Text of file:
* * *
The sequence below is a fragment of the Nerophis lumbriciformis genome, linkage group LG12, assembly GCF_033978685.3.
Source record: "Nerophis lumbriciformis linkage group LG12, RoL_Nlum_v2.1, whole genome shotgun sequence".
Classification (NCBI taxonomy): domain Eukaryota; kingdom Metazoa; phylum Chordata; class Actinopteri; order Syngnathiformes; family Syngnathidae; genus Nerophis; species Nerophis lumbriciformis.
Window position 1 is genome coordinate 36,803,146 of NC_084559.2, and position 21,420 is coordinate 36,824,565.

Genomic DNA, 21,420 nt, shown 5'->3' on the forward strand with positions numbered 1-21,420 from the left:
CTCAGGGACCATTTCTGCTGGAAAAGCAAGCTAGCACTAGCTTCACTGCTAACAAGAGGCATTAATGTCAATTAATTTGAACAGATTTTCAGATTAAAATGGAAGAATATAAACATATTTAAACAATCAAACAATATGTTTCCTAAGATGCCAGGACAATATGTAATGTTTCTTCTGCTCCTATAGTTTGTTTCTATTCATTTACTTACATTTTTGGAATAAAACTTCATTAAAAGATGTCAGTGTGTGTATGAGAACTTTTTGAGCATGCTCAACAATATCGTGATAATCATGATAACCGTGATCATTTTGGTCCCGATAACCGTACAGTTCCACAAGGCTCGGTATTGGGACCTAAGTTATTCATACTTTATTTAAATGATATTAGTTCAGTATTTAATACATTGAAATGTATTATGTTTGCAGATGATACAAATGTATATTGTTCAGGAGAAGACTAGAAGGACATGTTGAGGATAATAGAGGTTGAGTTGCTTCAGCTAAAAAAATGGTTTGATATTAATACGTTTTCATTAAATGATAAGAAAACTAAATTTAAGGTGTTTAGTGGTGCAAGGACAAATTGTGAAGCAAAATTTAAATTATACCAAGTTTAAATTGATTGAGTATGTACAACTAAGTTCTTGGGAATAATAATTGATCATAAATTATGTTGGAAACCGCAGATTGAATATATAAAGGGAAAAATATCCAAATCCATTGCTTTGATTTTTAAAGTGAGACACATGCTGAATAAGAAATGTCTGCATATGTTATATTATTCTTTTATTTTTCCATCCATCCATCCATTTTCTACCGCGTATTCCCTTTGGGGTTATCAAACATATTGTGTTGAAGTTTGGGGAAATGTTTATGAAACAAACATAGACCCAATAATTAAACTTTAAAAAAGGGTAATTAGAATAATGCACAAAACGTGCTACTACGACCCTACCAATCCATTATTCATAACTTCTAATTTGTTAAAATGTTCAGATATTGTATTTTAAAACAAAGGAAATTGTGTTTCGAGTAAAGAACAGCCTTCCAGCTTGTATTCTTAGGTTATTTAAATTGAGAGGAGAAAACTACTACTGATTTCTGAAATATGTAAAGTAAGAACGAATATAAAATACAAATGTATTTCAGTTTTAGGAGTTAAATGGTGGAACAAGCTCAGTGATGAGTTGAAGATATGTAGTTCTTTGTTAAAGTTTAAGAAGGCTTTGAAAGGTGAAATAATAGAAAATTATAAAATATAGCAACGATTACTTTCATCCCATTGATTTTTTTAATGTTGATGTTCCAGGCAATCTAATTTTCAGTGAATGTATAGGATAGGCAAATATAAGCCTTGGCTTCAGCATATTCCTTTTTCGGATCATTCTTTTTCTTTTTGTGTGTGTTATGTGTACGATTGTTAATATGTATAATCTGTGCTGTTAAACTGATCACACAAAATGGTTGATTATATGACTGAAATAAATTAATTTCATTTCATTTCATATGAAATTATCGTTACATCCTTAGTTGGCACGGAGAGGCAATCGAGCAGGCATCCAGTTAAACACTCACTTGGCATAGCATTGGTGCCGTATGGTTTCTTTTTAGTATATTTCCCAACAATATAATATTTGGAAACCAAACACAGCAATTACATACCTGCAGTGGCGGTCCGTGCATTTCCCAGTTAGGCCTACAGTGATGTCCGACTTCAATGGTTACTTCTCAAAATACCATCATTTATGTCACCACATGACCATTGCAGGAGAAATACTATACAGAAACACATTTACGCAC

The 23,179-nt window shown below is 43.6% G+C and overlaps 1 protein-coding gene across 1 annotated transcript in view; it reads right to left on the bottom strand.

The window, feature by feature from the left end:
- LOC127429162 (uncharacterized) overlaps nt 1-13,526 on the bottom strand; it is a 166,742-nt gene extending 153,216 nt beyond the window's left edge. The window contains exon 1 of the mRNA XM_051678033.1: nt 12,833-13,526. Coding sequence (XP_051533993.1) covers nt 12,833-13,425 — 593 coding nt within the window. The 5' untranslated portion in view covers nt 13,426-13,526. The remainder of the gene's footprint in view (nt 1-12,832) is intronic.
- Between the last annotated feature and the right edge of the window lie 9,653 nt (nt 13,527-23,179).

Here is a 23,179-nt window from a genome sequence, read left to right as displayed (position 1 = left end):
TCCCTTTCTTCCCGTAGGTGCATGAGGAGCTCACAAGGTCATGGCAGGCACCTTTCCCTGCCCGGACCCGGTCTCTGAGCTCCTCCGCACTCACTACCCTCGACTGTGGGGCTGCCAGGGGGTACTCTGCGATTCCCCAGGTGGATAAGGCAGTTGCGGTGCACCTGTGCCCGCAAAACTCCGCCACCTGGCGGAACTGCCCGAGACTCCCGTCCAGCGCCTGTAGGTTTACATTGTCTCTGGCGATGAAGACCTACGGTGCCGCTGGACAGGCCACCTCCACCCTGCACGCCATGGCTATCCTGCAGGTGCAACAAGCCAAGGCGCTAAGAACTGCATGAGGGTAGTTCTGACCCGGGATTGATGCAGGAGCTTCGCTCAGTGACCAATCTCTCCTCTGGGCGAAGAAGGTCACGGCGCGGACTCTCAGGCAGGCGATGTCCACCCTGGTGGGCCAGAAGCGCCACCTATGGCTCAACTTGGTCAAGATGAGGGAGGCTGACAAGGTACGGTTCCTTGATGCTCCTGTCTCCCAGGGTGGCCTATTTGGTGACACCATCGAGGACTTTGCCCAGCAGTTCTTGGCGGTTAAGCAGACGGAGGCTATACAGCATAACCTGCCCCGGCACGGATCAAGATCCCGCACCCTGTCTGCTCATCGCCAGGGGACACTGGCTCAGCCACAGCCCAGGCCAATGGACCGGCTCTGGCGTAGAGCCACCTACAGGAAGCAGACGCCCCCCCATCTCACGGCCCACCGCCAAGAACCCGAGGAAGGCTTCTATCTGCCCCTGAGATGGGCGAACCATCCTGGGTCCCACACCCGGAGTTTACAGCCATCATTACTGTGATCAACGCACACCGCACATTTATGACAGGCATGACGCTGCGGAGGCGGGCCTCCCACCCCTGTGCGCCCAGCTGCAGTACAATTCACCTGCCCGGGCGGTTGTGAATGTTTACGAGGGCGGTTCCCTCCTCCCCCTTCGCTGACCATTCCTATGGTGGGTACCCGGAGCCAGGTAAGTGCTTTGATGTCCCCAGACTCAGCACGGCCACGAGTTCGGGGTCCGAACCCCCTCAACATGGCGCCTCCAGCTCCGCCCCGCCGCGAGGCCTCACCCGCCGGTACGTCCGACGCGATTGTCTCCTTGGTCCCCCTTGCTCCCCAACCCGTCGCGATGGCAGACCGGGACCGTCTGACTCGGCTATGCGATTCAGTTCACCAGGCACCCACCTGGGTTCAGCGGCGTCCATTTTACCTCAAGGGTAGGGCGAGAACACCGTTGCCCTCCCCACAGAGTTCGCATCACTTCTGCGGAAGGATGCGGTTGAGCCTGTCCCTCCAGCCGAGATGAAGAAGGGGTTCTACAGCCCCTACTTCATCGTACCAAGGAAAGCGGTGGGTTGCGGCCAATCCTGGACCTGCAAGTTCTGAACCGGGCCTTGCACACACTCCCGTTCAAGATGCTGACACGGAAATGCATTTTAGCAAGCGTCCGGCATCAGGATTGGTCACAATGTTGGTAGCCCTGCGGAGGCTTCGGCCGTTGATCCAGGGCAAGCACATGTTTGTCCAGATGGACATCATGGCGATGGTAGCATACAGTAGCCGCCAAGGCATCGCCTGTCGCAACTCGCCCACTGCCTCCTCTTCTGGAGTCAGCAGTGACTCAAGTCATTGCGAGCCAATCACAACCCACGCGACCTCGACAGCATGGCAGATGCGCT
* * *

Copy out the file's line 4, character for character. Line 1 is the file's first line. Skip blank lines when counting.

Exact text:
Window position 1 is genome coordinate 36,803,146 of NC_084559.2, and position 21,420 is coordinate 36,824,565.